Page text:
The Lines of Torres Vedras – Day One

Wellington’s HQ in Pere Negro, the Lines of Torres Vedras

Paul and Anne van Daan arrive at the Lines of Torres Vedras at the beginning of An Irregular Regiment, Book 2 in the Peninsular War Saga.

“Johnny reminded me how young you were,” Paul said quietly, reaching for her hand. “And as I heard myself say it, I realised that he might have a point. That at twenty you should be thinking about parties and fashion and jewellery and all the things that I should be able to give you.  I’m taking you on a tour of redoubts and blockhouses instead of riding in the row and introducing you to George Brummell and the Prince of Wales.”
Anne began to laugh. “Should I like either of them?”

An Irregular Regiment

The redoubts and blockhouses referred to in the above quote were features of the lines of Torres Vedras, the extraordinary system of fortifications built by Lord Wellington to stop the French invading Lisbon in 1810.

It rained for two days in Torres Vedras when we were there.

It felt appropriate somehow.  In  An Irregular Regiment, the 110th Infantry arrives at Pero Negro on the lines of Torres Vedras in torrential rain. They weren’t as fortunate as we are, with a car and a comfortable hotel to come to, but then the  Anglo-Portuguese army wasn’t used to luxury.

The weather on our first day was gorgeous, particularly later in the day. We drove out of Lisbon and found our hotel in Torres Vedras fairly easily although finding the car park proved more of a challenge. Torres Vedras is a lovely little town with cobbled streets. The Stay Hotel is in the centre, opposite the monument to the Peninsular War and I felt ridiculously happy to see it. Somehow it made it real.

Cobbled Street in Torres Vedras

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We had lunch at a restaurant close by. Tapas at ‘Taberna 22′ was a delight with friendly staff and great food at reasonable prices.

The Lines of Torres Vedras were lines of fortifications built in secrecy on the orders of Lord Wellington to defend Lisbon during the Peninsular War. They were named after the local town and constructed by Colonel Richard Fletcher using Portuguese workers between November 1809 and September 1810. The lines stopped Massena’s invasion force dead when he arrived there and were so effective that the full system of fortifications was not completed as they were never needed.  The French never got beyond the first line.

After lunch we drove out to the little town of Sobral which was the scene of a battle in October 1810 when the French army led by Marshal André Masséna arrived at the Lines of Torres Vedras.

Marshal Junot’s VIII Corps was engaged in the fighting over two days. On 13 October, the French drove back the skirmish line of Lowry Cole’s 4th Infantry Division. The following day, Junot’s troops seized an outpost belonging to Brent Spencer’s 1st Infantry Division, but were quickly ejected from the position by a British counterattack. Masséna soon decided that Wellington’s defensive lines were too strong to crack and elected to wait for reinforcements.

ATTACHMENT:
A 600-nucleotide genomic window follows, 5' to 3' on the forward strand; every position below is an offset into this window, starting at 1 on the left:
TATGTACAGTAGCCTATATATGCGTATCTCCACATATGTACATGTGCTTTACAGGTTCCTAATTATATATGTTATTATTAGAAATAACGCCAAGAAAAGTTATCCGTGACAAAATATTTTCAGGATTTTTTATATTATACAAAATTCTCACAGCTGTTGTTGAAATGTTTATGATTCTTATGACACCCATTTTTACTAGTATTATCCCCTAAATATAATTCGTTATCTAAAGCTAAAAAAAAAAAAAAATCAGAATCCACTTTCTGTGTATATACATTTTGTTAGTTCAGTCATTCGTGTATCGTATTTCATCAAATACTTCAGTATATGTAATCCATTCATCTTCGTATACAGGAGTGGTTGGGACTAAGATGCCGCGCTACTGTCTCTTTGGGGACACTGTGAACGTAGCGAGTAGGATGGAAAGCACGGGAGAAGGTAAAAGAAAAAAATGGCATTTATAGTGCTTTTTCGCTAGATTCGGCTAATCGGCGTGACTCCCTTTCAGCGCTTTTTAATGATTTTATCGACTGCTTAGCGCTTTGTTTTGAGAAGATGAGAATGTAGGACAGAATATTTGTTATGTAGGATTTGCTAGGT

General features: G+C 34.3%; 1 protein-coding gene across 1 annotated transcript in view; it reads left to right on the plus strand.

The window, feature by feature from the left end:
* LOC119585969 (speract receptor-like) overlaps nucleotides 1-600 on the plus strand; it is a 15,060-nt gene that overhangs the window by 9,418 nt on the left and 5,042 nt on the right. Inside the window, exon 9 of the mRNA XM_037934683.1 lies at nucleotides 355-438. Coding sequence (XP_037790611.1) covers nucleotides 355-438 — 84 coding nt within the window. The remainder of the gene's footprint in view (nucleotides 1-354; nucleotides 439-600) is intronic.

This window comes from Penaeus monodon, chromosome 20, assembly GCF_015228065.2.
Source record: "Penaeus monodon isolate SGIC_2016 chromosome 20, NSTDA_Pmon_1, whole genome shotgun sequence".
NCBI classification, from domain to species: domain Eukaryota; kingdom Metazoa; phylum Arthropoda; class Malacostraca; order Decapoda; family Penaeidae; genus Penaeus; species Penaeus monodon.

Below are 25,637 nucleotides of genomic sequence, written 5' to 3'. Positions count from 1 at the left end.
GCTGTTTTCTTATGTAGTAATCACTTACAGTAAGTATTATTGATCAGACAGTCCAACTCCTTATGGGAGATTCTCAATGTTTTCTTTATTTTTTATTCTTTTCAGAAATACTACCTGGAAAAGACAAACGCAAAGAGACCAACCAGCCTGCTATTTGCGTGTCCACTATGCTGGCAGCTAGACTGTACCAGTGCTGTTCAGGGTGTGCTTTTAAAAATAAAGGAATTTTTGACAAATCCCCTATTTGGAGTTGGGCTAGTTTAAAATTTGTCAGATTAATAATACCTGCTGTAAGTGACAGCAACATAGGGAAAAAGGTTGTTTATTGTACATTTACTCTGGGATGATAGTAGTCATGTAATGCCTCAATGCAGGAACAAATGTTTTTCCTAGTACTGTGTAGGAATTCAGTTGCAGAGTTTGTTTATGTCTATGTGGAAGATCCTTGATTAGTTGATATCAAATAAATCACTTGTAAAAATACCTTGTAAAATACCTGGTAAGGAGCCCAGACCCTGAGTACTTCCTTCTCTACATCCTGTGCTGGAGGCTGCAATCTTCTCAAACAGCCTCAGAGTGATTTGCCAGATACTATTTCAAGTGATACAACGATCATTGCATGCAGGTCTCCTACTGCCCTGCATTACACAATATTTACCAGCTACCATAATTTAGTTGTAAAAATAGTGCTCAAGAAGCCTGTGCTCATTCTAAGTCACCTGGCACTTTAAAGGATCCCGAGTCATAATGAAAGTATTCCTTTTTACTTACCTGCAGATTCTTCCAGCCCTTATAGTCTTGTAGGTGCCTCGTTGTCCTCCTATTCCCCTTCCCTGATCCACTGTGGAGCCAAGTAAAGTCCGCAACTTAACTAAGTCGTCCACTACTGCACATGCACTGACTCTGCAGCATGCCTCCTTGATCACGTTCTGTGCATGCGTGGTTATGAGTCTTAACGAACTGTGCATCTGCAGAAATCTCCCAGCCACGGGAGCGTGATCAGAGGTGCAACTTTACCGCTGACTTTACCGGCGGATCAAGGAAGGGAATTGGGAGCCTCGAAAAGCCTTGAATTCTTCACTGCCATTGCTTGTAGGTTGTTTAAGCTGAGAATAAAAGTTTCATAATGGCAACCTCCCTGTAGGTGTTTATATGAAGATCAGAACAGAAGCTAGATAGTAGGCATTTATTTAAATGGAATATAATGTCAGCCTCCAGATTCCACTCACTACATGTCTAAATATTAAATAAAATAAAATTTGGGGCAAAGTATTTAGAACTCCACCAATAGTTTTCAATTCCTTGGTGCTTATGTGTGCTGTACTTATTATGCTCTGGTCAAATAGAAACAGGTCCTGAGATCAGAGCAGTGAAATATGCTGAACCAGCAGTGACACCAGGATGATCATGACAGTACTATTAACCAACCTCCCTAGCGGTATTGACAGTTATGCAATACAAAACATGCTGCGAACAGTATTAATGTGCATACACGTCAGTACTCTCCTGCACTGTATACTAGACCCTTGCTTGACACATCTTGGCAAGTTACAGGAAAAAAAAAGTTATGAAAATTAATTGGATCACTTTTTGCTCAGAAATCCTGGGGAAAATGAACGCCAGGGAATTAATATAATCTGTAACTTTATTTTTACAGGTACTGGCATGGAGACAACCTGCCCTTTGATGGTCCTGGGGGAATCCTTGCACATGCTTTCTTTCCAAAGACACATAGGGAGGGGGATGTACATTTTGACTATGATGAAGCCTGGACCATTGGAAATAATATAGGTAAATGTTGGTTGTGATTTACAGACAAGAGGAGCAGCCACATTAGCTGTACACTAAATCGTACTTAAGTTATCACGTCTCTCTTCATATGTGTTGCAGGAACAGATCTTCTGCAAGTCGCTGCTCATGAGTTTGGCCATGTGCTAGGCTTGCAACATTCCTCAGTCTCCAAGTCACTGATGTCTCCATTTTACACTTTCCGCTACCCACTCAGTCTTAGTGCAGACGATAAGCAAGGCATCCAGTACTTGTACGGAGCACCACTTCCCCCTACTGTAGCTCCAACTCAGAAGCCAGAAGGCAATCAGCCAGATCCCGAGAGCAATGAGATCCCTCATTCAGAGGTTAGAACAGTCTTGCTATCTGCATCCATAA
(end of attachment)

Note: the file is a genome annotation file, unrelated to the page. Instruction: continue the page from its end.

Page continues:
I had seen paintings of the combat in the town of Sobral but it was a strange experience to get out of the car in the square opposite the heritage centre and be able to recognise the buildings depicted in the battle scene which are still there. The heritage centre is small but the displays are very good and tablets are available with an English translation. We also bought an excellent little book about the lines which includes maps, suggested tours and a huge amount of detailed information about the forts and defences and how they worked.

Sobral, scene of the battle in 1810

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Armed with this, we drove in the early evening up to Fort Alqueidao, one of the most important forts on the lines and the location of Wellington’s advance command post. Wellington would frequently visit the fort on horseback, riding up from his headquarters in Pere Negro or from the main signal station at Senhora do Socorro.

It was a beautiful evening and the perfect time to be up at the fort. The views were stunning and the light perfect for photography, I am assured by my resident expert. I was particularly taken with the section of Wellington’s military road which has been preserved. For some reason, reading and writing about his road building in Portugal, I had not really taken on board just how solid some of these roads must have been. Or how uncomfortable, for a wounded man being thrown around in an ox wagon.

Fort Alqueidão.

Dinner in the evening was at another excellent restaurant in Torres Vedras, Restaurante Patanisca. Once again the food was superb, the service very friendly and there was a real local atmosphere to the place. We also discovered that we like the local wine…something else I apparently have in common with Lord Wellington.

Despite the rain we were out on a tour of the lines again the following day although I suspect we were rather more dry and comfortable than Paul and his regiment arriving at the lines after the battle of Bussaco in 1810 in driving rain and heavy mud.